Limited facilities, anemic revenue streams and a maze of regulations are some of the challenges San Mateo County child care providers face in making a sought-after resource available to Peninsula families.
They’re also the target of two bills aimed at easing the administrative burden on child care providers and increasing access to state preschool programs that cleared the Assembly floor Wednesday and are headed to Gov. Jerry Brown’s desk for his signature.
Authored by Assemblyman Kevin Mullin, D-South San Francisco, Assembly Bill 605 and Assembly Bill 2626 are set to simplify the licensing process child care providers must follow and expand eligibility criteria for children who can be served by state preschool programs, respectively.
By drafting bills designed to help address the shortage of child care across the state and especially in high-cost areas like San Mateo County, Mullin is hoping the effort boosts the availability of a resource that can improve the quality of life for a community’s residents.
“Child care availability is an important piece of community infrastructure that can have a positive impact on workforce issues, like recruitment, work-life balance, absenteeism, employee retention and productivity,” he said in a press release.
David Fleishman, executive director of the Child Care Coordinating Council, or 4Cs, commended the bills for making meaningful progress on meeting family needs while considering the bureaucratic structure surrounding child care resources provided in the state.
By expanding the income eligibility threshold for families seeking state preschool and other early childhood education opportunities, extending the time they can receive services once they are deemed eligible and ensuring staff development opportunities are included state-sponsored child care programs, AB 2626 has the potential to give more equitable access to state child care programs, explained Fleishman.
Fleishman and Nirmala Dillman, who represents the San Mateo County Office of Education as a coordinator of the Child Care Partnership Council, have been shaping the first pilot program in the state aimed at designing eligibility requirements for state preschools that were more responsive to the needs of San Mateo County residents. Because of the high cost of living in the county, Fleishman said state thresholds for median income don’t always capture those in the county who could benefit from state services.
Fleishman and Dillman have seen 12 other counties in the state follow in the county’s footsteps to advocate for pilot programs affording them local flexibility to design eligibility requirements for state preschools. In applying many of the exceptions tested in the 13 pilot programs to families and providers across the state, the bill is expected to similarly increase access to early learning and child care programs for residents in the rest of the state’s 58 counties, he said.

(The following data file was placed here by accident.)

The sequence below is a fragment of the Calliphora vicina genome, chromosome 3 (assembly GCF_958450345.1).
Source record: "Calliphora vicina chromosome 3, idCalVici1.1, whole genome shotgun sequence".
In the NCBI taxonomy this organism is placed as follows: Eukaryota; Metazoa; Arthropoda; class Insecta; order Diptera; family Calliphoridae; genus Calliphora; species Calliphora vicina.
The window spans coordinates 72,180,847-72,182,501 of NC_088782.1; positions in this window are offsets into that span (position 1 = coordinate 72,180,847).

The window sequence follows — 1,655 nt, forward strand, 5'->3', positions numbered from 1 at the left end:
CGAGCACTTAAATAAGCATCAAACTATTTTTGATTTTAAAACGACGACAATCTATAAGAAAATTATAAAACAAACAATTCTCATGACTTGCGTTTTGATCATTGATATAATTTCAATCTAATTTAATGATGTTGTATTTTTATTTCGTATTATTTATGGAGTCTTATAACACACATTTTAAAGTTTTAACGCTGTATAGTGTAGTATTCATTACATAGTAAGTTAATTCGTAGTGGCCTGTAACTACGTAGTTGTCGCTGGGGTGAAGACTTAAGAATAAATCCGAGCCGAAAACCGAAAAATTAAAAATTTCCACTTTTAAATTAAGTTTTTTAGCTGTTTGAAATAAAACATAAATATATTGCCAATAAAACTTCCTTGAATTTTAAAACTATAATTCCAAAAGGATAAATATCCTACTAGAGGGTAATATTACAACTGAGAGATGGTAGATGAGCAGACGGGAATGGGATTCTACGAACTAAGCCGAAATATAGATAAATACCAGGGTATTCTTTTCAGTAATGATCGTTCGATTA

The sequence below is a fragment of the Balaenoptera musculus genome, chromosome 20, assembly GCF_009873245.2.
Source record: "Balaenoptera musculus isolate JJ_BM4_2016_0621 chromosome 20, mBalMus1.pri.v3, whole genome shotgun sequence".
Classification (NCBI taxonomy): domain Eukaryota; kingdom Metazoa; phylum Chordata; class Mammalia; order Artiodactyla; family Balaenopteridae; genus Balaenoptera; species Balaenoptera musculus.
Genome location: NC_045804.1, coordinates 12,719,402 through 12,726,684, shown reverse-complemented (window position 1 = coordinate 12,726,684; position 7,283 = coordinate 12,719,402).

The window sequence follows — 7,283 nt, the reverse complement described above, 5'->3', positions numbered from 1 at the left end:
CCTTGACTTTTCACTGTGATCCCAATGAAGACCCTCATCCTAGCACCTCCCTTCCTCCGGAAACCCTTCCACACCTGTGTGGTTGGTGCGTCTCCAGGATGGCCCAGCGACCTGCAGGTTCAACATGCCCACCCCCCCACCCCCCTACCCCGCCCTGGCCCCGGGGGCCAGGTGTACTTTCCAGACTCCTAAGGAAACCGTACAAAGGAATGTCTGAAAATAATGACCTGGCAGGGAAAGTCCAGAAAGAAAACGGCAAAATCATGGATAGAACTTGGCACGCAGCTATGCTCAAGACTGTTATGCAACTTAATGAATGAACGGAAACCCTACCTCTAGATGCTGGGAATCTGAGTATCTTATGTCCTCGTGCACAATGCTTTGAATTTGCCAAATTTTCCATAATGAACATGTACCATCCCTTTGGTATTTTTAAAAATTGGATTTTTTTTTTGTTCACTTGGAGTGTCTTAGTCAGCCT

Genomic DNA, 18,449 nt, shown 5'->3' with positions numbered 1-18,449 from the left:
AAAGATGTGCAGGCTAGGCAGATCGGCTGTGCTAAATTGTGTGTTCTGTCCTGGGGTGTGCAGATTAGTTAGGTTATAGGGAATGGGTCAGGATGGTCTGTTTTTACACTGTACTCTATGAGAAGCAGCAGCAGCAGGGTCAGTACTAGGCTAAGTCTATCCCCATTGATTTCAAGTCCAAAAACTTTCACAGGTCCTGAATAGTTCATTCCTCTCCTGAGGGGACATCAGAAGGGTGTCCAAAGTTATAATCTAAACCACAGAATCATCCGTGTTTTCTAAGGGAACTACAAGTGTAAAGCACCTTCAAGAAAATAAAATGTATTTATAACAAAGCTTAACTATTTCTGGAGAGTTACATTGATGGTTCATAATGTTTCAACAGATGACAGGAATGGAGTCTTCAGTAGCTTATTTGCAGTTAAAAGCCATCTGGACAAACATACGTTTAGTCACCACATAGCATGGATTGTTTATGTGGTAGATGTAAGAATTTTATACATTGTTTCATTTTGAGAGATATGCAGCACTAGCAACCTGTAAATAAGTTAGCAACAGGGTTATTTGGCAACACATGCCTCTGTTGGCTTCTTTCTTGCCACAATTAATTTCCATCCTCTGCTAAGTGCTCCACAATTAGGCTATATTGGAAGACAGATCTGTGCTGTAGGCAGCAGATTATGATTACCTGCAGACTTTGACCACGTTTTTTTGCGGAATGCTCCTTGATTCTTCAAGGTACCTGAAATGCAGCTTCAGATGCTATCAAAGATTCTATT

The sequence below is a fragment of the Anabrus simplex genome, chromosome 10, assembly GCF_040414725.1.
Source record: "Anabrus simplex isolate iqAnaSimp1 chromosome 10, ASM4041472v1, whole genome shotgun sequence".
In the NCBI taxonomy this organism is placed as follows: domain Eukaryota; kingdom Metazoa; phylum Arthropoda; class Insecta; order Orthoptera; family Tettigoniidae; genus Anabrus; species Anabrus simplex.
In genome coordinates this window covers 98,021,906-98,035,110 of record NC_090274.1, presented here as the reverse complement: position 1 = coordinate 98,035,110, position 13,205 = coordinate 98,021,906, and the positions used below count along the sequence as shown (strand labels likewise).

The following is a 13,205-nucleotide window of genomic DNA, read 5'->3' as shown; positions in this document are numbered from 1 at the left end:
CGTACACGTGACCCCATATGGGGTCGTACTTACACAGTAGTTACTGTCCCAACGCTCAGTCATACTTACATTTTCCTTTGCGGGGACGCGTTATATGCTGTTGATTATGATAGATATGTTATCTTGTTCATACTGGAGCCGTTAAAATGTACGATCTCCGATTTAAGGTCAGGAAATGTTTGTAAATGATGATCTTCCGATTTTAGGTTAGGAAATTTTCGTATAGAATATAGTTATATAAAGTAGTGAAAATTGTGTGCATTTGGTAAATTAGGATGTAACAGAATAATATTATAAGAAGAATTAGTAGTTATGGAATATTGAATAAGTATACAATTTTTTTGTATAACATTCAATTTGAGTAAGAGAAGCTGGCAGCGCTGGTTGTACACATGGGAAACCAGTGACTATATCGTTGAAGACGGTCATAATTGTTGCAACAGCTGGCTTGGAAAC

“We know that families need care,” he said. “It’s a hardship when they need care and they want care and it’s not around.”
Dillman also looked to AB 605, which would create a single integrated license for child care centers, to ease the administrative burden providers face and, in turn, boost the number of options families have when making decisions about their children’s care.
Because child care providers are currently required to apply for separate licenses depending on the age range of the children they serve, Dillman said they may have to apply for several licenses to provide care for children of various ages since different licenses are required for infants under the age of 2, children between 2 years of age and first-grade and school-age children under 13.
By simplifying the licensing process for child care centers and maintaining the existing caregiver qualifications and staffing ratios, AB 605 is set to cut down on the administrative work and number of inspections child care providers have to make time for and also make it easier for them to make decisions on whether they should expand their services to include children in other age ranges.
“They don’t need to stop everything and apply for a whole new license and start all over again,” she said.
With a growing need for infant and toddler child care, which is also among the most expensive care to provide, Dillman was encouraged by the effort to remove any unnecessary burdens providers face.
Fleishman also voiced support for the AB 605 as a way of opening up more economic options for child care providers, who already contend with a workforce shortage, as well as families with children of different ages. He has noticed growing awareness of the importance of high-quality child care and how it can shape a child’s trajectory, and pegged the bill as a critical step in supporting families and children much earlier in their lives.
“This will make a big difference in serving kids with continuity, serving families in a way that makes more sense for them and helping the field stay afloat,” he said.
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